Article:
NEW JERSEY DIVISION OF YOUTH AND FAMILY SERVICES,Plaintiff–Respondent, v. J.H., Defendant–Appellant. IN RE: THE GUARDIANSHIP OF T.H.,
DOCKET NO. A–6396–11T1
-- September 20, 2013
Joseph E. Krakora, Public Defender, attorney for appellant (Rasheedah Terry, Designated Counsel, on the brief).John J. Hoffman, Acting Attorney General, attorney for respondent (Andrea M. Silkowitz, Assistant Attorney General, of counsel; Erin O'Leary, Deputy Attorney General, on the brief).Joseph E. Krakora, Public Defender, Law Guardian, attorney for the minor (Damen J. Thiel, Designated Counsel, on the brief).
We review challenges to a Family Part judgment of guardianship terminating the parental rights of defendant J.H. and permitting the Division of Youth and Family Services (the Division) to secure his child's adoption. On appeal, J.H. argues the trial court's decision is unsupported by clear and convincing evidence. We disagree and affirm.
T.H. was born on March 4, 2007. Shortly after her birth, on March 6, 2007, the Division filed a verified compliant for custody of T.H. Her mother, T.C., and father, J.H., were teenagers who had received Division services and carried on a relationship while placed together in a Division foster home. On March 9, 2007, the court granted J.H. supervised visits with T.H. On March 12, 2007, the court ordered T.H. and her mother to be placed in the same foster home. On April 13, 2007, J.H. was granted bi-weekly visits with T.H. to be supervised by the Division.
T.H. and her mother were moved to a residential facility known as Apostle House, and its staff agreed to supervise J.H.'s visits with T.H. However, Donald Czerniach, a Division worker, objected and insisted that Apostle House deny the visits. J.H. went to Division offices and demanded a visit with T.H. The police were called and J.H. left. On April 23, 2007, J.H. went to Apostle House and requested a visit but was advised that he had not been approved for visits.
Following complaints by Apostle House regarding T.H.'s mother, the mother was discharged. Subsequently, on July 10, 2007, T.H. was placed with her maternal great-great aunt, B.H. At the time of the placement, T.H. was four months old. T.H. has since continued to reside with her great-great aunt, and, at the time of trial, T.H. was four and one-half years old.
On January 6, 2008, J.H. was arrested for stealing a car and eluding police. He was detained at Middlesex County jail until he was sentenced and sent to Mountainside Reformatory School. J.H. had monthly visits with T.H. beginning in the spring of 2009, while he was at Mountainside Reformatory School. While at Mountainside, J.H. completed parenting classes, anger management, and vocational training. Also while he was incarcerated, the Division conducted a substance abuse evaluation. J.H. indicated that he had previously been in treatment for marijuana use, and had been in and out of treatment programs at least eight times. J.H. was released on February 25, 2010. Upon release from incarceration, the Division recommended intensive outpatient treatment. Thereafter, on March 23, 2010, J.H. was again arrested. In April 2010, the Division referred him for substance abuse counseling. However, J.H. failed to comply with services and he was incarcerated again from May 29, 2010 until June 2, 2010, for a parole violation. It was necessary for J.H. to comply with substance abuse treatment before he could be referred for additional services offered by the Division, as those services required him to be drug free as part of his participation. However, J.H. failed to comply with Division services stating that he was too busy.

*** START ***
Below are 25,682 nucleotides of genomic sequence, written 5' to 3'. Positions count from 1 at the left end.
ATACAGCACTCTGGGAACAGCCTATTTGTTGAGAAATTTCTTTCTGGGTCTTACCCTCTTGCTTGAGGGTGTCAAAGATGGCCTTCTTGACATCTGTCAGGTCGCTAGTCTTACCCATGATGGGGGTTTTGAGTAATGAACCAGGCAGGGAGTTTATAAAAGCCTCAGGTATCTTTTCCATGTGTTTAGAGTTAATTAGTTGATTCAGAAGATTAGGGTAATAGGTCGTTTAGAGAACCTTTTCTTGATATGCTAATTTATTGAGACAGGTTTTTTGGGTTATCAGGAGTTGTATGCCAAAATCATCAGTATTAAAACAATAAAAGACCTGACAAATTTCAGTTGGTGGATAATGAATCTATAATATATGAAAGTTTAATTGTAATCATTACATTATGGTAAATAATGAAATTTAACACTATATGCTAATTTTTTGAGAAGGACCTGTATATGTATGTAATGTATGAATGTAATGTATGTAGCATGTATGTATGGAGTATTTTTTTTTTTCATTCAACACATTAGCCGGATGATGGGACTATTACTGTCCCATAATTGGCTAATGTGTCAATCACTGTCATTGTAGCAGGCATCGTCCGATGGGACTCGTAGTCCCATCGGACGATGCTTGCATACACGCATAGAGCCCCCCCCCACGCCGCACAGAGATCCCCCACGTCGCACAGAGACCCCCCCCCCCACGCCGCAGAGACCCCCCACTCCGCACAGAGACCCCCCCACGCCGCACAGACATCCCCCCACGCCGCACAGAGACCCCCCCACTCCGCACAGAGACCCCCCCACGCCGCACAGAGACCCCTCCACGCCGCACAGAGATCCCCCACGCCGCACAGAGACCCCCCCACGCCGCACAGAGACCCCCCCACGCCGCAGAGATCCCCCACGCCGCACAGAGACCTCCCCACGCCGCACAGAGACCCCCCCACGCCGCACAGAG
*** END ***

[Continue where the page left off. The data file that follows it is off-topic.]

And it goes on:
Upon release, J.H. lived in Philipsburg, while T.H. continued to reside with B.H. in Newark. The Division provided J.H. with train tickets to facilitate visitation with T.H. The Division also offered to assist J.H. with transportation from Philipsburg to Somerset so that he could take advantage of the train.
J.H. was again incarcerated on January 13, 2011, until March 24, 2011. On June 17, 2011, J.H. was arrested yet again. J.H. was also arrested on September 23, 2011. Then on October 12, 2011, he was arrested and incarcerated until March 2, 2012. J.H. was arrested again that same day for failure to pay fines, but was immediately released. In May 2012, J.H. went to family and community services to obtain substance abuse services, nevertheless, he tested positive for marijuana in May and June 2012.
On July 25, 2008, the Division filed a verified complaint for guardianship of T.H. T.H.'s mother, T.C., entered an identified, voluntary termination of her parental rights on February 2, 2011. A guardianship trial, regarding termination of J.H.'s parental rights, began on June 18, 2012. At trial, B.H. testified that she had been raising T.H. since she was four months old and that she was committed to adoption. She explained that she would take T.H. to visit J.H. because she wanted T.H. to have a relationship with her father. B.H. also has custody of T.H.'s two brothers, who T.H. loves and is very connected with. B.H. is aware of kinship legal guardianship but she wants to adopt T.H. and her two brothers. She further stated that T.H. makes it known to her that she does not want to be anywhere else and wants to remain in B.H.'s care.